Once she abandoned swimming, her journal was there for her—to release her feelings.  She certainly couldn’t speak to her mother about her pain and Madeleine acted as if nothing had happened.  She didn’t cry at the funeral like Cosette did.  As for Reef, he did his best to comfort her but that was a challenge no one was up to.  Writing had been Cosette’s savior.  It also gave her plenty of excuses to lock herself in her room and shut out most of the world—except for Miranda, of course.

            Cosette didn’t confide in her best friend as much as she should have though.  It was too difficult to say what she felt out loud.  The pain cut so deeply.  Even the pages of her journal have ink smears anytime she even mentions the word “Dad” in an entry.  While journaling helped Cosette release emotions, writing fictional stories was her escape, much like her best friend.  Miranda was full of bubbly energy; it was impossible to be weepy when she was around.  Cosette just laughed nonstop while they were together, and she was most grateful for her.  This was supposed to be their last summer together before college.  It was just another reason why she did not want to board that boat in The Bahamas.

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  • Sandy Lo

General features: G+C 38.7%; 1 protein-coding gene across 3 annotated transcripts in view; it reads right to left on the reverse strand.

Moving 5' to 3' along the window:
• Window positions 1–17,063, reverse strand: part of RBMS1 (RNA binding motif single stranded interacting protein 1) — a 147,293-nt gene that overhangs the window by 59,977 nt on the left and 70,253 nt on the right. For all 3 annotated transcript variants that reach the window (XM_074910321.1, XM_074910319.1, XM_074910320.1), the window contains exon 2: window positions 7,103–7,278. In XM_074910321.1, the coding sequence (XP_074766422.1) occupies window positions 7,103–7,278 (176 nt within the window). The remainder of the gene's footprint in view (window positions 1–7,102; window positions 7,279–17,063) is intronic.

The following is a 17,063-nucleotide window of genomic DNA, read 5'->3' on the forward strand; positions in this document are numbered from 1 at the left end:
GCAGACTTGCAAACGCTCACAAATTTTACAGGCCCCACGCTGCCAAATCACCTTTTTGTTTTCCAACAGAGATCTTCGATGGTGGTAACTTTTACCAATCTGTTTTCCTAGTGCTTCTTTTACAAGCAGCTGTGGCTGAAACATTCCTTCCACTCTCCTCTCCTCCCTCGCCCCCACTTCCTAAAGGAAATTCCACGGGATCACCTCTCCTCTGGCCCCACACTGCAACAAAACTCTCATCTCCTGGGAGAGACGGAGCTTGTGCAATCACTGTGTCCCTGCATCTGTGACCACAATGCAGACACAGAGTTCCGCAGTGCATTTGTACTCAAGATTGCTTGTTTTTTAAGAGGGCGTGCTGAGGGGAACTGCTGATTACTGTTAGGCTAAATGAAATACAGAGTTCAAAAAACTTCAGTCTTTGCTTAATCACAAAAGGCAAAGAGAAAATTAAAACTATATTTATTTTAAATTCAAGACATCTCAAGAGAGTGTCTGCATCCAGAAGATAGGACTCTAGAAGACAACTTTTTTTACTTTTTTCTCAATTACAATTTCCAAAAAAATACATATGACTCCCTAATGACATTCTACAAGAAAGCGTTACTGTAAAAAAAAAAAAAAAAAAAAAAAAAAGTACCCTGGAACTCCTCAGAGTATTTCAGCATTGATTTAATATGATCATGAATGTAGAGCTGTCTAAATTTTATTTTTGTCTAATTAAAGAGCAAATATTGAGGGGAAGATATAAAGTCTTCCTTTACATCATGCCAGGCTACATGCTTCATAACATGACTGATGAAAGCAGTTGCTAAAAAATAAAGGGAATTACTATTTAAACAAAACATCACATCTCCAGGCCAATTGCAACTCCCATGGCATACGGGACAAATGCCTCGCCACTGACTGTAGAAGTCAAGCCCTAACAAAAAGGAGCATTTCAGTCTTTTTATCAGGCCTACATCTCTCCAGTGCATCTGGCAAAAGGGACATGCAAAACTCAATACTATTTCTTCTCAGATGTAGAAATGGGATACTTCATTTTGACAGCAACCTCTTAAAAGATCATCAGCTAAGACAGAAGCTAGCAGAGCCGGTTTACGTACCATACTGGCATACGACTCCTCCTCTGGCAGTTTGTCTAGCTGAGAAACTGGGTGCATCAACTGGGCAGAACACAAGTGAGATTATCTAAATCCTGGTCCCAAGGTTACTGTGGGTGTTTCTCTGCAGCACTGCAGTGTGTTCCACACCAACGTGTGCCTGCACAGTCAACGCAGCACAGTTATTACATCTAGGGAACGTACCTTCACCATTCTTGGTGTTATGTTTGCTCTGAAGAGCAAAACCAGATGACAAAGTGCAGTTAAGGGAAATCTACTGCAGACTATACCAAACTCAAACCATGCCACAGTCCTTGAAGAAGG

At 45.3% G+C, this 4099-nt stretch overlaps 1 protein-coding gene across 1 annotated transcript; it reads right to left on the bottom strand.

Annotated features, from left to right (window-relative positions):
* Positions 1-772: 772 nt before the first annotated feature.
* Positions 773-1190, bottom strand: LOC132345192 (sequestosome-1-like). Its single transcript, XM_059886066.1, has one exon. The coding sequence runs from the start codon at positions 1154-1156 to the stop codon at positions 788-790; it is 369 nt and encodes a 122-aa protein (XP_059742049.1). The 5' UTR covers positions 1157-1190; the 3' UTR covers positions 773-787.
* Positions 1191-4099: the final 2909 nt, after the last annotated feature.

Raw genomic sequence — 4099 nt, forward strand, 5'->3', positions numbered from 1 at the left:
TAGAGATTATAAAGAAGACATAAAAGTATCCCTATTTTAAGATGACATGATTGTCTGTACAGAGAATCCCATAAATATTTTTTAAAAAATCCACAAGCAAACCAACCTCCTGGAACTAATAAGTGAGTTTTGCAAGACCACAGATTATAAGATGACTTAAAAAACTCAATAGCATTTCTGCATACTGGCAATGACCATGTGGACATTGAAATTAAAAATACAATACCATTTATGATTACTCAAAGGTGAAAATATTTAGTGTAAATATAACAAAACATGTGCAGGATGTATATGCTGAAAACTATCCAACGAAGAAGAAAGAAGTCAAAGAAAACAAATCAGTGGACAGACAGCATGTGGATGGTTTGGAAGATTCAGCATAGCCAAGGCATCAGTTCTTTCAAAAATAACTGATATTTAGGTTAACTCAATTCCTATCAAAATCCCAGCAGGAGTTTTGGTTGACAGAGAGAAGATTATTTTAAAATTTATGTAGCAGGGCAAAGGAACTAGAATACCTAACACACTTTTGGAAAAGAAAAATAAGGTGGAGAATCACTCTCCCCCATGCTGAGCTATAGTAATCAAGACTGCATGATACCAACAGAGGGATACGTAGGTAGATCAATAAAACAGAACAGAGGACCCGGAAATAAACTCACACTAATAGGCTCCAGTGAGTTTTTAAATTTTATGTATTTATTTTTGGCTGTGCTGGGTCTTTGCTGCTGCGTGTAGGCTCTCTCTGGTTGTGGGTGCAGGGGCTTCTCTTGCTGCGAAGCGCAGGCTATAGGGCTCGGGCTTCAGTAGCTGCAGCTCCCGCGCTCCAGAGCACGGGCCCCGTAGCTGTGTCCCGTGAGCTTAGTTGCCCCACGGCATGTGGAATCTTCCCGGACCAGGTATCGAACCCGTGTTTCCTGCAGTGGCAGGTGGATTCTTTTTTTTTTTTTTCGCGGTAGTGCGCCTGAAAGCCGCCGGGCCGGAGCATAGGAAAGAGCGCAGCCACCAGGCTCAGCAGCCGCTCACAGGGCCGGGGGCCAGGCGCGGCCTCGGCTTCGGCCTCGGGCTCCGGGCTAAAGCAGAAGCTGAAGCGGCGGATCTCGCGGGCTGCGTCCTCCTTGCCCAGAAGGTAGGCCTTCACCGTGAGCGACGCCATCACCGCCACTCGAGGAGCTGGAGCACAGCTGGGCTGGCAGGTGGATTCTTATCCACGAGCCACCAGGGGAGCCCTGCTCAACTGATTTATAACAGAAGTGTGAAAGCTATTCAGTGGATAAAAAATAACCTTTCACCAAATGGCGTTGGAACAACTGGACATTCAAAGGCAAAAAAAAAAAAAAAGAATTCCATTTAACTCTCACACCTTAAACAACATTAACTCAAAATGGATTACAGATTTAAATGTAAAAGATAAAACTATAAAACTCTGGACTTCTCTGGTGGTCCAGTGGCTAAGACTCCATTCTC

Sandy Lo’s personal story is inspiring. She started, StarShine Magazine, an online publication in 2001, at the age of 18. She wrote her first novel in 2009, “Lost In You,” followed by the “Dream Catchers” Series. She was the first person ever to professionally interview Taylor Swift and has received personal endorsements for her books from members of boy bands Backstreet Boys and 98 Degrees. Recently, she has been seeing some tremendous momentum in book sales on Kindle. She has been included on the “50 Writers You Should Be Reading” list by The Authors Show, and “Dream Catchers”, “Breaking The Moon” and “Indigo Waters” reached the Top 100 Best Selling Coming of Age novels in Amazon’s Kindle Store. What makes this even more unique, is that Sandy relocated from NY to Nashville in order to write “The Watch Dog,” which is set in a fictional town outside of Music City. “The Watch Dog” reached the Top 10 Ghost Stories on Amazon. Aside from her writing projects, Sandy is also a freelance digital strategist.